Livestock Buyer/Livestock Farmers
Note: Completion of a TAFE SA course does not guarantee an employment outcome. Formal requirements other than educational qualifications (eg licensing, professional registration), may apply to some occupations.
||Openings 5 years to November 2019: < 5,000
||Median weekly earnings: $1051 to $1300 to Source: Australian Government Department of Employment 2015
||Split second decisions about the quality of livestock are all in a day's work for livestock buyers. These people can't afford to miss a beat at auctions, where they work to get the best quality stock at the most competitive price for their clients.
There are approximately 8,400 Livestock Buyers/Farmers working in South Australia. Many live and work in regional centres throughout the State, however there are also opportunities for livestock buyers to work for companies situated in the metropolitan area. Majority work in the Agriculture Forestry and Fishing industry. Most persons in this occupation are males with the main age group being 55+ years.
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With a farm, livestock and crops to manage, many farmers don't have the opportunity to get out and about to select their own stock. They engage livestock buyers, who have the knowledge to grade and purchase quality livestock products. People working for large meat companies also employ them to select premium animals for processing. Most livestock is purchased at sale yards, where animals are auctioned off to the highest bidder. A typical day for a livestock buyer starts early so that they have time to assess the quality of the stock before the auction begins. A livestock buyer's experience and knowledge really comes into play as they select and bid for stock. Its their job to purchase premium quality livestock, at the most competitive price.
There are no formal education requirements to become a livestock buyer, however it may assist you in gaining employment if you have completed studies in agriculture. There are 14% who have either a Certificate III or Certificate IV, 7% have an Advanced Diploma or Diploma, 7% have a Bachelor Degree and 65% have no post school qualification.
TAFE SA offers the Certificate IV, Diploma and Advanced Diploma of Agriculture, Certificate III in Pork Production and Certificate III in Agriculture (Dairy Production).
You are not going to get a go at livestock buying without a profile in the industry, so you need to have spent a lot of time working with livestock. You have to be a hard worker and be prepared to work long hours. In general, employment prospects in livestock buying are limited. Employment prospects may pick up because of the ageing workforce. But livestock are now being traded at computer auctions, or prices are negotiated on a weight and grade basis. If this trend continues, the overall demand for livestock buyers is likely to decrease.
Nature of the Job
Depending on whose behalf they are purchasing, livestock buyers will keep an eye out for certain traits and characteristics in the livestock. Livestock buyers discuss these traits and when they apply. ''If purchasing grazier sheep for a farmer, I'll be on the look out for wool length or the size and condition of the stock. The skin of slaughter stock also has a value and its the keen eye of the livestock buyer that assesses its worth. If I am selecting breeding stock, I'm looking for animals in prime condition.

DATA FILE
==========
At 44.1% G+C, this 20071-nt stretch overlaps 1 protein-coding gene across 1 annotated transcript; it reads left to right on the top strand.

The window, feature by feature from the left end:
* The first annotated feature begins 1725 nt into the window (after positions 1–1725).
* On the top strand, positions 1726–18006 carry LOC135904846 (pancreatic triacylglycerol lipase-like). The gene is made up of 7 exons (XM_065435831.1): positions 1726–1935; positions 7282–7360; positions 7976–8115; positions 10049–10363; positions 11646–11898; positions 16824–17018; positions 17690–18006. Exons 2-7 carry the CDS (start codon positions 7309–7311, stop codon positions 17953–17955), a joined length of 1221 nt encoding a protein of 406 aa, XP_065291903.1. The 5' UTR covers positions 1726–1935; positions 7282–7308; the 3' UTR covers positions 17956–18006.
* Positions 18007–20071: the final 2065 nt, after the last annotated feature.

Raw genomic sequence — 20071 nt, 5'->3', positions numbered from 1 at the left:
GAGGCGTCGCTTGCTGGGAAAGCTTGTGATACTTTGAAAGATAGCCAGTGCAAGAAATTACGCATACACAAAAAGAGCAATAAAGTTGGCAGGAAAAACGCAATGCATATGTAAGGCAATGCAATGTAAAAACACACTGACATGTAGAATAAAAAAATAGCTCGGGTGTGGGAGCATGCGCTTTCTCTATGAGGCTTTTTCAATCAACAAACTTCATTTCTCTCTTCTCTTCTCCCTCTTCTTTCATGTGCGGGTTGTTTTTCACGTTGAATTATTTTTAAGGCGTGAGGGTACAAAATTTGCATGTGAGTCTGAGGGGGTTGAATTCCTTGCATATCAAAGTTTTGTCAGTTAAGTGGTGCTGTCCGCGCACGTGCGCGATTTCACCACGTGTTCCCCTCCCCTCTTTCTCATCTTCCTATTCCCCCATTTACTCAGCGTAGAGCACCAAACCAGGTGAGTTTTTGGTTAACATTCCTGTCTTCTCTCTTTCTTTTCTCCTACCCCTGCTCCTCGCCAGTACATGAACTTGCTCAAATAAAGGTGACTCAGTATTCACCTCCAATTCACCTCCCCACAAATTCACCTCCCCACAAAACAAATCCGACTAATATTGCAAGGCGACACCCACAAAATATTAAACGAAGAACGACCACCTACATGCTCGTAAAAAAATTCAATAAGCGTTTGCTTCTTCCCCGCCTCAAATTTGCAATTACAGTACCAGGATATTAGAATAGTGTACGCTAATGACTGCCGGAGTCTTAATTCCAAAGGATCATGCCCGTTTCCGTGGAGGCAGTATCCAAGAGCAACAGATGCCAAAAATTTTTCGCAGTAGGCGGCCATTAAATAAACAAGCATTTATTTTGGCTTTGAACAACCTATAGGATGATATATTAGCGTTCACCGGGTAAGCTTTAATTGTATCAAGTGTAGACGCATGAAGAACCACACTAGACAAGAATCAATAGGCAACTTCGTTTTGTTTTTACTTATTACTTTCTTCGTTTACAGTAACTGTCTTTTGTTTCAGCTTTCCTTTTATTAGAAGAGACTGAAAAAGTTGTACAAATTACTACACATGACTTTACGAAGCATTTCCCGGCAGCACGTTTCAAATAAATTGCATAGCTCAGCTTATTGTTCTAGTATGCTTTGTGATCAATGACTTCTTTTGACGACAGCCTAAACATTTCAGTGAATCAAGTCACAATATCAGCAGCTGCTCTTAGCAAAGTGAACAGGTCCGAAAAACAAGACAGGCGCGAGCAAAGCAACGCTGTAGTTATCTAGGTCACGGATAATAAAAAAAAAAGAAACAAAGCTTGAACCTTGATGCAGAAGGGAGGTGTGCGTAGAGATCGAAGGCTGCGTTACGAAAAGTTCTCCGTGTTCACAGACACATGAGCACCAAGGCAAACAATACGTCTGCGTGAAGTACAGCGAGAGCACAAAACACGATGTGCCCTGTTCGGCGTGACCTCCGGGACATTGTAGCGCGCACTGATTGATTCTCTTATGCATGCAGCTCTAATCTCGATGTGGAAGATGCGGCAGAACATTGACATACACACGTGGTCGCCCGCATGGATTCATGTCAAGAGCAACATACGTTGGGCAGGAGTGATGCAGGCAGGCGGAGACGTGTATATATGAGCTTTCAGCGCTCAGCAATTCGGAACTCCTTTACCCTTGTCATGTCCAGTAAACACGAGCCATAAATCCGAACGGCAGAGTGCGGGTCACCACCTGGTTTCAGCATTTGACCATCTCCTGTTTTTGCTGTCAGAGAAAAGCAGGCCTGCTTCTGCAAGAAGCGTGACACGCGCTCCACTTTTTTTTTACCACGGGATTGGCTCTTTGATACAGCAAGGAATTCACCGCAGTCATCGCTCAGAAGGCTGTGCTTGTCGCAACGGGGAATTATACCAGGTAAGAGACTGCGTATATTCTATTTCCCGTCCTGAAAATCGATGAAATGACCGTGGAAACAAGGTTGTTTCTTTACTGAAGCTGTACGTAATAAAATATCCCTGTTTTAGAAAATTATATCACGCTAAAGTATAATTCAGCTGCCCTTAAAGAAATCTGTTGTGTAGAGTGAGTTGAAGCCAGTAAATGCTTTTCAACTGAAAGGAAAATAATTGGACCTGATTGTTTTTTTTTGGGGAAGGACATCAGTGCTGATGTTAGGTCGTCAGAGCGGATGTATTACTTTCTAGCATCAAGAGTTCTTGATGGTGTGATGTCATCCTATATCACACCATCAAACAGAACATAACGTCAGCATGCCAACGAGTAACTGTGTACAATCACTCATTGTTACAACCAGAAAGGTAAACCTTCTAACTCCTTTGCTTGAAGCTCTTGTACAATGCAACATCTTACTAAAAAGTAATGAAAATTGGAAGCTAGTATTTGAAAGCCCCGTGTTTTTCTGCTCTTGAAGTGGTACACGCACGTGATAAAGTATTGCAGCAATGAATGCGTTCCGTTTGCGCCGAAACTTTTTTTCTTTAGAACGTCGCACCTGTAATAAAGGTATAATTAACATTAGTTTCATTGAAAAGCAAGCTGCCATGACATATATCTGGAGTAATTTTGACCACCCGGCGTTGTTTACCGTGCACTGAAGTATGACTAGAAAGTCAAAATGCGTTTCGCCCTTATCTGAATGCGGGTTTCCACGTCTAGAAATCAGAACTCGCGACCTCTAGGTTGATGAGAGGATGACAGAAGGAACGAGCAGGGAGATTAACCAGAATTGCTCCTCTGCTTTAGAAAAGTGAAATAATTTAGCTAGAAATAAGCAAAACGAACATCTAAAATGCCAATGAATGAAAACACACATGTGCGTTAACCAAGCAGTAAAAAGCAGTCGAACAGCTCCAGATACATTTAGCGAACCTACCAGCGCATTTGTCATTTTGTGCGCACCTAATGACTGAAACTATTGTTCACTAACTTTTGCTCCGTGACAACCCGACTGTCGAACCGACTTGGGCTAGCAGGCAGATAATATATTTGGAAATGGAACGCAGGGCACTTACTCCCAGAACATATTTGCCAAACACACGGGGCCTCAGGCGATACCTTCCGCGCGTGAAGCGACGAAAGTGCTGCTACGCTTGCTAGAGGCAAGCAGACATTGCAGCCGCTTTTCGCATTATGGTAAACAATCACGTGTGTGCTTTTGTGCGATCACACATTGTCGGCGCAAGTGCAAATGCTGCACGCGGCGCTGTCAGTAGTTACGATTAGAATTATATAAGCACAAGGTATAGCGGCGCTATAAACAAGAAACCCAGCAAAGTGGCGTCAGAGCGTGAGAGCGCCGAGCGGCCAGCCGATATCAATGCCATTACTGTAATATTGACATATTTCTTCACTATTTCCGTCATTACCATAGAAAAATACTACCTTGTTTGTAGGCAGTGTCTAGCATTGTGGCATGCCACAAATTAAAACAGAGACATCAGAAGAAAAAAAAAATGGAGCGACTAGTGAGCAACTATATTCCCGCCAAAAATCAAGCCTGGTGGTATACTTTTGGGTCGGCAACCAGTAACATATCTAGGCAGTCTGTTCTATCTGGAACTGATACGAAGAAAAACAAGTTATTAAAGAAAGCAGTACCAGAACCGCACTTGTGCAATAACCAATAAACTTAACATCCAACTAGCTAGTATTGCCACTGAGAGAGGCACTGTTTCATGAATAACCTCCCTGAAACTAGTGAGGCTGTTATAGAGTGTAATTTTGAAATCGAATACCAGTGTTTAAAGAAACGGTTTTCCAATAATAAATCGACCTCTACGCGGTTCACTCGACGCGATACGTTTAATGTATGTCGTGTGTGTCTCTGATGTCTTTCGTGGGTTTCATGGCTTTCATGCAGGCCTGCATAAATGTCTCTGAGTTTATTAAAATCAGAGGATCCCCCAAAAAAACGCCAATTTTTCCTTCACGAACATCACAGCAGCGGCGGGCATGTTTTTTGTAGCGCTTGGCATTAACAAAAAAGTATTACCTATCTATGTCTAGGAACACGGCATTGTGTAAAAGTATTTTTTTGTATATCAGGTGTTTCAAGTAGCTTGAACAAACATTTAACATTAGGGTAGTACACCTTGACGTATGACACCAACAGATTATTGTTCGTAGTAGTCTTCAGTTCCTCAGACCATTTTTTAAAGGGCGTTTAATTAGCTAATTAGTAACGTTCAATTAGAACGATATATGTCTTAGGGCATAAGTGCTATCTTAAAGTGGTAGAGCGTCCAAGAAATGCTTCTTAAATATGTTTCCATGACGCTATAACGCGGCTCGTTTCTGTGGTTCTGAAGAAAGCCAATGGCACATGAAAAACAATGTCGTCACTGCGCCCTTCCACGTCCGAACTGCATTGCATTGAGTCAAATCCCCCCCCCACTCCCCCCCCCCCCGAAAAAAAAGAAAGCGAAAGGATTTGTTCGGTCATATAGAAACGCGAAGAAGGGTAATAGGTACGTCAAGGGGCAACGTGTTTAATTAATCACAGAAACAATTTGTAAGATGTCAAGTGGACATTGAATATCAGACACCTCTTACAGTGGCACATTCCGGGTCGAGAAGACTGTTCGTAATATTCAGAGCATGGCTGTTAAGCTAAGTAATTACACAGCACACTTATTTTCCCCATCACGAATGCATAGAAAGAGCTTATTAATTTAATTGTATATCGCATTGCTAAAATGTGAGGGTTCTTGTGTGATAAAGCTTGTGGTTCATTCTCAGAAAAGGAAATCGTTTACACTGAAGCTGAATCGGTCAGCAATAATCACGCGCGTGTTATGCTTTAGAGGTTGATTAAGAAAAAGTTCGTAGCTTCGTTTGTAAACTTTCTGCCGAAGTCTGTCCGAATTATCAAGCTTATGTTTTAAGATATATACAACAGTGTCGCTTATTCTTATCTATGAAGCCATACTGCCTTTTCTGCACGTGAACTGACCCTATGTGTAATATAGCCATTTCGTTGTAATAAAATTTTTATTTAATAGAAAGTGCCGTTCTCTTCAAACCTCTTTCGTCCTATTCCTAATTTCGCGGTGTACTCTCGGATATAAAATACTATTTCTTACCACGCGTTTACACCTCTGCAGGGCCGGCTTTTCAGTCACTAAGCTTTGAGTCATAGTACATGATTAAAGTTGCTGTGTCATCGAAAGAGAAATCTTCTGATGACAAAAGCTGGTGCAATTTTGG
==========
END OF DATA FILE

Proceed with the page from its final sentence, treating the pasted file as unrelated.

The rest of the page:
''The auctioneer provides you with a description of what's being offered, the number of animals, their age and weight, but purchasing the best comes down to your expertise. says a State Livestock Manager. The auctioneer starts the bidding at a price that they think the stock is worth, then works backwards until an initial bid is made. When the highest bid is reached, its, 'going once, twice, three times and sold.'
Typical Physical Working Environment
While you'll get to spend most of your time outdoors, in rural settings, remember that there's long hours involved and its pretty tough work. With 20,000 livestock being sold, the auction can take up to seven hours! Growing a Profit ''Its great buying livestock and seeing someone grow them into a profit. But it can be disappointing when livestock prices are low, or seasonal conditions are such that farmers aren't getting a return,'' says Hugh Harding. So, if you have a strong interest in the rural industry and think you have what it takes to be a livestock buyer, start getting as much experience as you can.
Typical Occupational Example
Livestock buyers may also buy and inspect stock on farms (private sales), where stock is mainly graded by weight. If for slaughter, the animals are taken to an abattoir where their quality and weight is assessed and a price is agreed on. A typical day might involve buying 700 mutton for a meat processor, 400 for a farmer and 600 for a grazier. In order to do this, I'm up at 4am, leaving home by about 4.30am/5.00 and on my way to the sale/auction. I might arrive at the sale at around 6.30am''. After Bill has completed his purchases, he will arrange transportation of the livestock, whether it is to a farm, an abattoir, or to the wharf for live export.
For further information, contact:
Agri-Food Skills Australia
Phone: (02) 6163 7200
For further information about all TAFE SA Courses, phone 1800 882 661 or enquire online